A champion for the cause of people with physical disabilities, of women’s and children’s rights – Rupmani Chhetri is caught in the trap she has been fighting against. No one wants to give her a job.
Born deaf (speech and hearing impaired), Rupmani’s family came to India from Nepal when Rupmani was just six months old. Her parents were heartbroken at her condition and would try to help her in every way they could. With time, they seemed to start losing interest in her. After the birth of her younger siblings, born without physical disabilities, she was reduced to being a shadow about the house.
“My father stopped paying the fees for my education and I was stopped from going out of the house,” she shares. “My brothers and sisters always tried to help me but there were so young that they could not help much.” She fought her first battle with her parents when she ensured that they did not stop her education. “It was a regular school and teachers did not have the time to help me with my coursework. Books and tuition would cost more money.”
At the age of 12, Rupmani would sneak away from the house during her winter break at school and started working with daily wage labourers laying a road in Darjeeling. After the first two days she worked there, she was put on rolls and at the end of the month, her mother was called to accept her very first payment – Rs 300.
After suffering her initial share of struggles, Rupmani found a deep friendship with a deaf boy based in Delhi. He told her about the variety of prospects that a hard-working girl like her could have in the big city. Rupmani took a leap of faith and arrived in the Capital.
“It was all so big,” she recalls. “Everything here was larger than life and my hometown seemed so small and backwards.” Soon, her friend asked her to marry him and she agreed. “After the first few months, I realised that he didn’t like the fact that I wanted to work. He would object to my success and would try and stop me from going out at all. I understood quite quickly that just like my parents, my husband also wanted me to stay indoors and stay dependent on him.”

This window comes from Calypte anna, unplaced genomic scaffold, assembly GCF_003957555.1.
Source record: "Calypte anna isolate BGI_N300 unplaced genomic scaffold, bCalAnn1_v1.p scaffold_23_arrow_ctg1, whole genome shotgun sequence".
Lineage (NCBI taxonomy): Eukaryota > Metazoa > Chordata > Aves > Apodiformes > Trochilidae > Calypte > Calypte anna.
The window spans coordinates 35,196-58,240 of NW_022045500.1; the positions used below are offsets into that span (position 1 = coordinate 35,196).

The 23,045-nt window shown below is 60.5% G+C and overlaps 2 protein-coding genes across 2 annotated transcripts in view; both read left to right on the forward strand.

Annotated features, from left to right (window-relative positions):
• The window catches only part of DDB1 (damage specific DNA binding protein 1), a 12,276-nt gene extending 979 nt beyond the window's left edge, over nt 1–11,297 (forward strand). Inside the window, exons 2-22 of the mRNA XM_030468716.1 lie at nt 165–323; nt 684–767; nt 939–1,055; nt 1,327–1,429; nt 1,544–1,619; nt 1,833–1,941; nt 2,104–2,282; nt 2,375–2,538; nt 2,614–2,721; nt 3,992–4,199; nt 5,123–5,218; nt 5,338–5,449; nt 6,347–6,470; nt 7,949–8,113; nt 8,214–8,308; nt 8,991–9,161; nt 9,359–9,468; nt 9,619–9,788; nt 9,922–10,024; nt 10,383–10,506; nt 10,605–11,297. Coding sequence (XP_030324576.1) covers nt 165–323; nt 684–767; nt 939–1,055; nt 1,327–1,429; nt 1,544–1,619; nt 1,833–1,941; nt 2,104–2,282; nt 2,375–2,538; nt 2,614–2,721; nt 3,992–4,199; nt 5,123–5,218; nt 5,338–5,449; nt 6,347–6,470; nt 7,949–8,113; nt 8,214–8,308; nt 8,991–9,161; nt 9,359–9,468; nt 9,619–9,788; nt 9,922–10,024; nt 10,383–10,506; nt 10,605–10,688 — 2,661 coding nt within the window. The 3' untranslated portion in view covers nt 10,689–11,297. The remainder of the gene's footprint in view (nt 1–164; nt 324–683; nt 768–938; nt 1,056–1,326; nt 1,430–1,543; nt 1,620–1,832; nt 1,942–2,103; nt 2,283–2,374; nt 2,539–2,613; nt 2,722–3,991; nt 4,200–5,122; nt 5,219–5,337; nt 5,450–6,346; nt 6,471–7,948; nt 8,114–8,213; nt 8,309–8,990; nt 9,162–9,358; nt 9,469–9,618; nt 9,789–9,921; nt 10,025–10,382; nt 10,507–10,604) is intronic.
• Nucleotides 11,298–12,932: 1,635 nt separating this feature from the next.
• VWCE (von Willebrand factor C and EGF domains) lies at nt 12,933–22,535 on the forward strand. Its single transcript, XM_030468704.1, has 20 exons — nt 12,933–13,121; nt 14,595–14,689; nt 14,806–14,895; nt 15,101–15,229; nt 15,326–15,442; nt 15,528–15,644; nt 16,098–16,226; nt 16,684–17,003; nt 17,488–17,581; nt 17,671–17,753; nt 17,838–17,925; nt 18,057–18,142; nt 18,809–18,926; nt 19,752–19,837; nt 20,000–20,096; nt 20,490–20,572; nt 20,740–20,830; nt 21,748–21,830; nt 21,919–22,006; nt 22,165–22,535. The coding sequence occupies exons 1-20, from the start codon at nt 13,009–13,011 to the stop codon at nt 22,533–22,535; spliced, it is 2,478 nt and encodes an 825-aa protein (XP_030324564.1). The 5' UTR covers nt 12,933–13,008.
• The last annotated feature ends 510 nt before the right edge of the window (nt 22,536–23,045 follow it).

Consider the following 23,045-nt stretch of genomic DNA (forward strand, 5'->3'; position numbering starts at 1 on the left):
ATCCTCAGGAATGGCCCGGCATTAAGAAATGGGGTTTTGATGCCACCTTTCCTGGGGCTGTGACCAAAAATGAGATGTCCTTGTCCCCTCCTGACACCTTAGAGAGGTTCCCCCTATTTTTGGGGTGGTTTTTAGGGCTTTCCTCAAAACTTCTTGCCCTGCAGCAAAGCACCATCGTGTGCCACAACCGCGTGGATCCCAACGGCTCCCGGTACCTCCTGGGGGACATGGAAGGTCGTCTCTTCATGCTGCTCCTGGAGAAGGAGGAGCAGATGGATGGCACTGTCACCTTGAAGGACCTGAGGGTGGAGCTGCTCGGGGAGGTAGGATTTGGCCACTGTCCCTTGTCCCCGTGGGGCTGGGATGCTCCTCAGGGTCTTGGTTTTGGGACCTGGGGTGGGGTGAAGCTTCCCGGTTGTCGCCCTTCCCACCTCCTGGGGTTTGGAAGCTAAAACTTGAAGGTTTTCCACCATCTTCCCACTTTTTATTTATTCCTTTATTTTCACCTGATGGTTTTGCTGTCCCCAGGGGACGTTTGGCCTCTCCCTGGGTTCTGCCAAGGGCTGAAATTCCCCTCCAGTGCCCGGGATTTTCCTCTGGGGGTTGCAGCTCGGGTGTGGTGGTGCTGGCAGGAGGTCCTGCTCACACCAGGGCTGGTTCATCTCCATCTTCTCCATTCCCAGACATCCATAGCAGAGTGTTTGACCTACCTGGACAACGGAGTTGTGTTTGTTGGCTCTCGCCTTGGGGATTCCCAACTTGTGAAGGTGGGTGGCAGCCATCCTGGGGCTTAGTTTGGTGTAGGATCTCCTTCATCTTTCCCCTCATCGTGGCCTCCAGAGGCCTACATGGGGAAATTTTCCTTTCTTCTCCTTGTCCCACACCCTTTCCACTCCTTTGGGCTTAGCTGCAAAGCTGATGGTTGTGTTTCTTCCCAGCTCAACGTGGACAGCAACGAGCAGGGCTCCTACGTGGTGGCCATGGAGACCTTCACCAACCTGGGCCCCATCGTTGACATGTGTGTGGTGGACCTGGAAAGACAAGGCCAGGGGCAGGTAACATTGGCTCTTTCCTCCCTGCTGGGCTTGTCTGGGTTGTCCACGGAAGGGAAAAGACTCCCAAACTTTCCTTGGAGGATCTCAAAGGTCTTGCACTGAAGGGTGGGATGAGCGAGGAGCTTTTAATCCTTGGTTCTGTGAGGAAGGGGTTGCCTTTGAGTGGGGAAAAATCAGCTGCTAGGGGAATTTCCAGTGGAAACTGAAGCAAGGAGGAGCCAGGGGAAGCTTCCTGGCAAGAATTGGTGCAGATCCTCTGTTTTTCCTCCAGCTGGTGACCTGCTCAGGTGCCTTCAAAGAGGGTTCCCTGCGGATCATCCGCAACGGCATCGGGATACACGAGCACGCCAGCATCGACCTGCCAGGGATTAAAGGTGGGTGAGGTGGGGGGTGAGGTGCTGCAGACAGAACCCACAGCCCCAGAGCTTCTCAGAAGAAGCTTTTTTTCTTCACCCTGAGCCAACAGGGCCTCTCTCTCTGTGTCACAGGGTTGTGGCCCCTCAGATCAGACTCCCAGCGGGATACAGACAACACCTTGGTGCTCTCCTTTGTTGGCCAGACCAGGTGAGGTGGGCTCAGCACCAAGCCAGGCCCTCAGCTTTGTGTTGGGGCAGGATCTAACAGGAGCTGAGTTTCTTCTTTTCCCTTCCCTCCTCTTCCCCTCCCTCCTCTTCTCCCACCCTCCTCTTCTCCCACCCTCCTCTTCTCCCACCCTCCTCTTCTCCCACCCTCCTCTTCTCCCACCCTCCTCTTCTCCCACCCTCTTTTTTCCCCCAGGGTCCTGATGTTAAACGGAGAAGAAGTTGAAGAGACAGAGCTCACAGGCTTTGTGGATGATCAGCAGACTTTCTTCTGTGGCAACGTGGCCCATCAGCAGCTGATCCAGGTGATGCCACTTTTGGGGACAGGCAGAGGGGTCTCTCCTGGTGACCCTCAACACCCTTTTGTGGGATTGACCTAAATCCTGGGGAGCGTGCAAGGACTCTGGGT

The divorce was difficult but Rupmani came out stronger. She found a single apartment in Malviya Nagar where she still lives and has been sustaining herself by working, first as a health care assistant and worked her way up the ladder to become a Programme Associate at HAQ, Centre for Child’s Rights. Over the years, she has also been an active member of the Samarthyam’s Women with Disabilities Forum for Action. Her work in the field was recently recognised when she was awarded at 2nd FDR National Disability Excellence Award.
She has been sending money back to her family every month and supports her siblings in their education and her parent’s in the household expenses.
“I have sent out more than 500 applications for a job but no one has responded,”she shares. “I have to pay rent and for other basic expenses. I need to find a job.”
One of the biggest challenges that she is facing is her inability to write good English. “I have studied in an open school and I am not very good at writing English but I have a good career track and I am hard-working,” she tells us.
“I know that for many companies my disability is an issue for many companies that I have applied to. It overshadows my work and my talents. It is very hard for me to communicate the same with my interviewers as most companies do not even have an interpreter,” she says.
After not receiving any response from any quarter, Rupmani has taken to Facebook and posted a cover letter on her status. Very few people have shown interest as yet.
Rupmani’s story is just one of the many stories found in every corner of India. Better rights and employment opportunities for people with disabilities will be a great addition to India’s workforce and talent pool. It is high time, we learn to understand those who speak differently and offer them a chance to live with dignity.
News Source: indiatimes